Last week’s hacking of companies and institutions across dozens of countries highlighted the risk for travel agencies from malicious parties. But even without the new threat, travel agents must be vigilant about protecting their customers and their customers.
If you are not using a global distribution system (GDS) to book rental cars, hotel stays and air travel, and are instead booking directly through supplier sites, you may unknowingly visit a bogus phishing site and enter either agency-payment or consumer-credit information, thus making this information accessible to identity thieves.
Another scam can occur when travel agencies remit airline ticketing activity and pay through ARC. Agencies must closely scrutinize emails from ARC to ensure that these communications are not bogus.
Agencies can do their part to protect themselves and their customers by taking the growing threat of identity theft and fraud seriously, starting with their own education on the topic. Company-wide training on how to mitigate the risk both at home and at work can help individuals recognize an attempted phishing attack, data breach, or other related threat. Using mock scenarios in company training can provide employees with tangible examples of how these types of attacks manifest.
All businesses, regardless of size or industry, also need to develop incident response plans for both before and after a suspected breach occurs. Strong and well-publicized IT protocols are critical, as technology use is often the weakest link in the company protection chain. It’s also vital that all employees know how to respond to a suspected attack, as well as to whom it should be reported.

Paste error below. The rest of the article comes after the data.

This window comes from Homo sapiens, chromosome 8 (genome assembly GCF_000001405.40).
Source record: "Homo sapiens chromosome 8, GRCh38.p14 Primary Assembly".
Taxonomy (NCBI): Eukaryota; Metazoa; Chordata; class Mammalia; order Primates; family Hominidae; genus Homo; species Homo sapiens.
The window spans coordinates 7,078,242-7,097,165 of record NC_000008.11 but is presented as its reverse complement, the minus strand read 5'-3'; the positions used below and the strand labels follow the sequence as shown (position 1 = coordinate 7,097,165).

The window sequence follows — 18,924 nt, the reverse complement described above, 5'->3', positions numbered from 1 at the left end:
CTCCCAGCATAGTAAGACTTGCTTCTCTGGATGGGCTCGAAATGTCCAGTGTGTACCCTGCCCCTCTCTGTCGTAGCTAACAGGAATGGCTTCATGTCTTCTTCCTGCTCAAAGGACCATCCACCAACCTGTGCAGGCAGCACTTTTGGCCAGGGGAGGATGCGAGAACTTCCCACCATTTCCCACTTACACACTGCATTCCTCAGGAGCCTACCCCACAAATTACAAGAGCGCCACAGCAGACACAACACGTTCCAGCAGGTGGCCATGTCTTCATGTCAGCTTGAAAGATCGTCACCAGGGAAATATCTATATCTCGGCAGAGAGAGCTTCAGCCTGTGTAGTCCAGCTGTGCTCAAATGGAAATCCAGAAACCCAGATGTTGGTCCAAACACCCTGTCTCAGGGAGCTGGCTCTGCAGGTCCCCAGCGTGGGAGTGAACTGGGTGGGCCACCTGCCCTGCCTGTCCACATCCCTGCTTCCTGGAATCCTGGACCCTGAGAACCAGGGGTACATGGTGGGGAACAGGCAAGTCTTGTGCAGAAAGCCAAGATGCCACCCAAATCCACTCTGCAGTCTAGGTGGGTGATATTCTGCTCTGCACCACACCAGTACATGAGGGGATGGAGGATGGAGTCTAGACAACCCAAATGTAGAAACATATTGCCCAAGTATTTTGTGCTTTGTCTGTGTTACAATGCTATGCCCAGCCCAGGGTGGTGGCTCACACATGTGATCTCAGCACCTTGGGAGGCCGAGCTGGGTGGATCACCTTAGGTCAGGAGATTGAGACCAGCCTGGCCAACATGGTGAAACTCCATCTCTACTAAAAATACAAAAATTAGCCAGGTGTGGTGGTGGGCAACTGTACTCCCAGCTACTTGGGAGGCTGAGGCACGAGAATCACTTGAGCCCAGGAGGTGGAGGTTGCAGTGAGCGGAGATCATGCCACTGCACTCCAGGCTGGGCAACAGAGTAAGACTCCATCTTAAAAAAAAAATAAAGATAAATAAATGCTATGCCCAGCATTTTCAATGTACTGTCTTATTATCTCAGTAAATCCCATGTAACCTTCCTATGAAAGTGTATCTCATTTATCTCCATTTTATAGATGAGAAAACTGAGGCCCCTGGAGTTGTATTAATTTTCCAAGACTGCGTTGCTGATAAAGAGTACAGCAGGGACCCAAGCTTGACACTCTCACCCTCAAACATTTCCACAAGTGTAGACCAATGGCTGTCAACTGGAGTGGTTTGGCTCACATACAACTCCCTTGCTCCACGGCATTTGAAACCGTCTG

Travel agencies can create a stronger culture of cybersecurity by:
• Educating the entire company on the different types of cyber risks (e.g. spearphishing, vishing, typosquatting, etc.). This training should be ongoing, as the security threat landscape is constantly changing.
• Creating standard operating procedures (SOPs) to minimize the threat of phishing scams and to identify legitimate requests.
• Having strong spam filters in place to minimize inbound malicious emails.
• Keeping anti-virus software and firewalls updated 24/7 since hackers are always looking for new ways to infiltrate your computer and network.
• Conducting random testing with mock phishing scenarios.
• Educating employees about not clicking on links or opening attachments in emails that seem suspicious. If you don’t know the sender and they’re soliciting specific information, there’s a good chance it could be a phishing email. Companies should have specific guidelines in place so that employees know exactly how to report the incident.
• Deploying a web filter to block malicious websites.
Malware and other forms of hacking can deal a significant blow to consumers and businesses alike. By taking steps to recognize the signs of trouble, travelers and the businesses that support them can protect themselves from these hazards.
Paige Schaffer is president and chief operating officer of the Identity & Digital Protection Services Global Unit at Generali Global Assistance. Based in Generali Global Assistance's Bethesda, MD, headquarters, Schaffer leads sales & marketing strategy and revenue growth initiatives, managing operations as well global expansion.